Wednesday, June 10, 2009

Running the Race in High Heels


Entrepreneurial Insight from a Woman’s Perspective
By Joan Koerber-Walker


Years ago, in my BS (before start-up) days, I was on a five-week, round-the world trip with my boss. With a tight transfer between flights at Heathrow, we were racing between terminals and I was falling behind. He had one skimpy hanger-bag on wheels. I was lugging a bulging purse, a laptop, and pulling an 85 pound roller-bag filled with all the tools and resources I would need along the way. He stopped to wait (for the third time) as I huffed and puffed my way up the terminal ramp. When I reached the top, he graciously grabbed the handle of my suitcase. I hopped out of my high heels and snatched them up so we could both dash for that early flight to Munich. The race was on.

So what does that story have to do with women and start-ups? Over lunch one Monday, Marty Zwilling (@StartupPro) and I were discussing his blog post Entrepreneurs: Mars vs. Venus. He had the facts and figures – but would I lend a woman’s perspective and perhaps have a little fun with it? I agreed and here we are.

First and foremost, all woman entrepreneurs are not alike. Generalizations can get you in big trouble. So instead, here are three examples of different woman entrepreneurs that you can get to know on Twitter.

Francine Hardaway (@hardaway@AZEntrepreneurs) is a serial entrepreneur, mentor, and social media maven. A passionate advocate for technology startups, Francine educates, guides, encourages, and connects entrepreneurs between Phoenix and the Silicon Valley. She’s not a schlepper like I am. She travels light between a wide range of projects from PR for established businesses to mentoring at incubators and startups while chronicling her journey across the Twitterverse with iPhone and laptop in tow. After over 40 years of running the race, if she thinks about her shoes at all, it’s only to make sure they are comfortable enough not to bother her through a long day.

Amilya Antonetti (@Amilya @LuckyNapkin), this Mom-preneur, celebrity speaker and T.V. personality is the founder of winning companies including SoapWorks and LuckyNapkin and is a passionate advocate for turning great ideas into winning businesses. Her recipe combines creativity, a laser focus on making sure things happen, and a supportive collaborative community including an incredible network of contacts from VC’s to some of the world’s best known brands. More importantly, she does not just talk about starting great businesses; she’s done it – repeatedly. When she races through the airport she wears her sensible airport shoes, while an amazing pair of shoes is stashed in her carry-on or brief case. How can shoes be amazing? For Amilya, her shoes reflect her purpose and her mood. She has different shoes for speaking appearances on stage, strappy sexy shoes for a night out with friends, and unique attention getters for on-air appearances. Amilya uses shoes and accessories to open up conversations and to reinforce her stylish, power woman appearance which is a trademark of the Amilya brand.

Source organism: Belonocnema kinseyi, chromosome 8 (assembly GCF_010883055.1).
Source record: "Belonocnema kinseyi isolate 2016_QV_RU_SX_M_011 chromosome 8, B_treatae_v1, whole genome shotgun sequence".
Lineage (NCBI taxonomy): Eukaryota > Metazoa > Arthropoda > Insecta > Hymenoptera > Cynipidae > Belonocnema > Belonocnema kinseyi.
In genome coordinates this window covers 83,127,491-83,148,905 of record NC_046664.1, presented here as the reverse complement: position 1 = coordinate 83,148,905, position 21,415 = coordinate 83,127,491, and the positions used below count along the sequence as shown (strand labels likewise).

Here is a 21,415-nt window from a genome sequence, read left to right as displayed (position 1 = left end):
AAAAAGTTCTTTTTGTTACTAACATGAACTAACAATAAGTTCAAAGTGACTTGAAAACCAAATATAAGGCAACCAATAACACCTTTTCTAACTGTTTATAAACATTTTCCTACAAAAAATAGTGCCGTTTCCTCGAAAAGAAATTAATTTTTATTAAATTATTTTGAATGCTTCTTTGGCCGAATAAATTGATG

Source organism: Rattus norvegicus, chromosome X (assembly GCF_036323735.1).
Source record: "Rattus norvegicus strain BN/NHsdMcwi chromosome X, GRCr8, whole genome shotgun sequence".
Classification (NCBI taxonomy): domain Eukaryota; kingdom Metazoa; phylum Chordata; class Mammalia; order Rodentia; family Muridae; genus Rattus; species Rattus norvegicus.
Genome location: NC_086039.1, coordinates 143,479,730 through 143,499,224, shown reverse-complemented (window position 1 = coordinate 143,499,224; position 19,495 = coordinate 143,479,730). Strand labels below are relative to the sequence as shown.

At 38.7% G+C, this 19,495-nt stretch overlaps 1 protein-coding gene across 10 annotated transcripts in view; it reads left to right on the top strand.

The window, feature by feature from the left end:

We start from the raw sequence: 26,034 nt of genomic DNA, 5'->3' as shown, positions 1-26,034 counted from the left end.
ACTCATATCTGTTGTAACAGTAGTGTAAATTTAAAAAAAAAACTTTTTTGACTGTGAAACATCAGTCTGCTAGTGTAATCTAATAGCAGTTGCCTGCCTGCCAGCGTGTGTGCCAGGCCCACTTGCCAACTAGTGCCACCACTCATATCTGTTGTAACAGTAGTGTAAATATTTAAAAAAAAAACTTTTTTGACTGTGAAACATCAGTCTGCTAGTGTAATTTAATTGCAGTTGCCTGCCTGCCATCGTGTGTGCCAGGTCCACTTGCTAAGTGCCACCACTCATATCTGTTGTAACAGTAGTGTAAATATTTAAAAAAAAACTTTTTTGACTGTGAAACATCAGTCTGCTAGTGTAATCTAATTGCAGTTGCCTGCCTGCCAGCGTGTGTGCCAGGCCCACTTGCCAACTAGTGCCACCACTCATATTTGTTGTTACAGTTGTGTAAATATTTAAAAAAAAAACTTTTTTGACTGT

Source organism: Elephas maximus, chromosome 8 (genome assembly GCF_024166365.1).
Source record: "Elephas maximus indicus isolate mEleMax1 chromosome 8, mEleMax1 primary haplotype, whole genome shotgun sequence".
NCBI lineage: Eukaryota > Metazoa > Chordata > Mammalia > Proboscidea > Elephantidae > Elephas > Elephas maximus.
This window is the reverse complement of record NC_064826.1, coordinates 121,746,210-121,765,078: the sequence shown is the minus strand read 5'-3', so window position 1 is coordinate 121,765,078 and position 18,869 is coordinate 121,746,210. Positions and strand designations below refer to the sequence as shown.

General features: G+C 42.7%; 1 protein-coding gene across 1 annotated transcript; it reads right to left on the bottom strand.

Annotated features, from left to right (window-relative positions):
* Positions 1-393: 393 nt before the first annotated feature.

And then there’s me. My passion is helping companies grow. Time is split between working in my own company, on boards of directors, speaking for or consulting with client companies, writing, and in non-profit leadership. Ask me to tackle a challenge and deal with the details and I’m in heaven. Doing five things at once is normal most days. You can even find five profiles for me on Twitter. For me things have to be comfortable and coordinated. I have too much on my plate to have to think about my shoes. In my closet you’ll find the same four inch pumps in various colors to match my suits. And if occasionally my heels are slowing me down, I’ll just kick them off, snatch them up, and hit the ground running.

So what’s entrepreneurship from a woman’s perspective? It is many things to many different women. But from looking at just three, I would say that while each of us is unique, we share some common characteristics. We’re multi-taskers, planners, collaborators, and community builders. Some of us travel light, some pack strategically, while others come prepared for every situation and ready to adapt. But whether we’re wearing track shoes, walking shoes, or stilettos, we’re enjoying the race and in it to win.


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2 comments:

  1. Alrite. There is a point indeed. It would be so wrong as to classify all women entrepreneurs to belong under the same category. Each and every individual is unique.

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  2. Gary -

    Thanks so much for joining the conversation! I could not agree more.

    ALL entrepreneurs are unique and bring their own perspectives to their businesses and to our community. It was fun to point out some of the differences and similarities by these examples of three very different women. Many thanks to Marty for inviting me to do it here.

    Joan Koerber-Walker

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